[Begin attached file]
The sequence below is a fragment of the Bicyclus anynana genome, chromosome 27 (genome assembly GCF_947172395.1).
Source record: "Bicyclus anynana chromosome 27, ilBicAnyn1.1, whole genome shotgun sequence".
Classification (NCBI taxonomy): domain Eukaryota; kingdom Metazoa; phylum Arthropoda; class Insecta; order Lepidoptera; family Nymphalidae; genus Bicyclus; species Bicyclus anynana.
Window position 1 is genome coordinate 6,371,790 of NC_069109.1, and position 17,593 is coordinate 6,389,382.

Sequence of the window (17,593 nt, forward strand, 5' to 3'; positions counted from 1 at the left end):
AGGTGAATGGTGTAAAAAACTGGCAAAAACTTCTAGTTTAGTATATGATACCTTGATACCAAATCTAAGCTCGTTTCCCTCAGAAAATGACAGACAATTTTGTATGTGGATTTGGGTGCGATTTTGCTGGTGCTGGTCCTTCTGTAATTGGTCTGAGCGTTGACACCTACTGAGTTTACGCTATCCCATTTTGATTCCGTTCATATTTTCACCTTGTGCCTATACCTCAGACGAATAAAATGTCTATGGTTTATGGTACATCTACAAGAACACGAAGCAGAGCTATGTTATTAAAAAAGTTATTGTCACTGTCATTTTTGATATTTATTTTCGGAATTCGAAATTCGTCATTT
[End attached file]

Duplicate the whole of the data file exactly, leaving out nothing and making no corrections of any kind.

The sequence below is a fragment of the Bicyclus anynana genome, chromosome 27 (genome assembly GCF_947172395.1).
Source record: "Bicyclus anynana chromosome 27, ilBicAnyn1.1, whole genome shotgun sequence".
Classification (NCBI taxonomy): domain Eukaryota; kingdom Metazoa; phylum Arthropoda; class Insecta; order Lepidoptera; family Nymphalidae; genus Bicyclus; species Bicyclus anynana.
Window position 1 is genome coordinate 6,371,790 of NC_069109.1, and position 17,593 is coordinate 6,389,382.

Sequence of the window (17,593 nt, forward strand, 5' to 3'; positions counted from 1 at the left end):
AGGTGAATGGTGTAAAAAACTGGCAAAAACTTCTAGTTTAGTATATGATACCTTGATACCAAATCTAAGCTCGTTTCCCTCAGAAAATGACAGACAATTTTGTATGTGGATTTGGGTGCGATTTTGCTGGTGCTGGTCCTTCTGTAATTGGTCTGAGCGTTGACACCTACTGAGTTTACGCTATCCCATTTTGATTCCGTTCATATTTTCACCTTGTGCCTATACCTCAGACGAATAAAATGTCTATGGTTTATGGTACATCTACAAGAACACGAAGCAGAGCTATGTTATTAAAAAAGTTATTGTCACTGTCATTTTTGATATTTATTTTCGGAATTCGAAATTCGTCATTT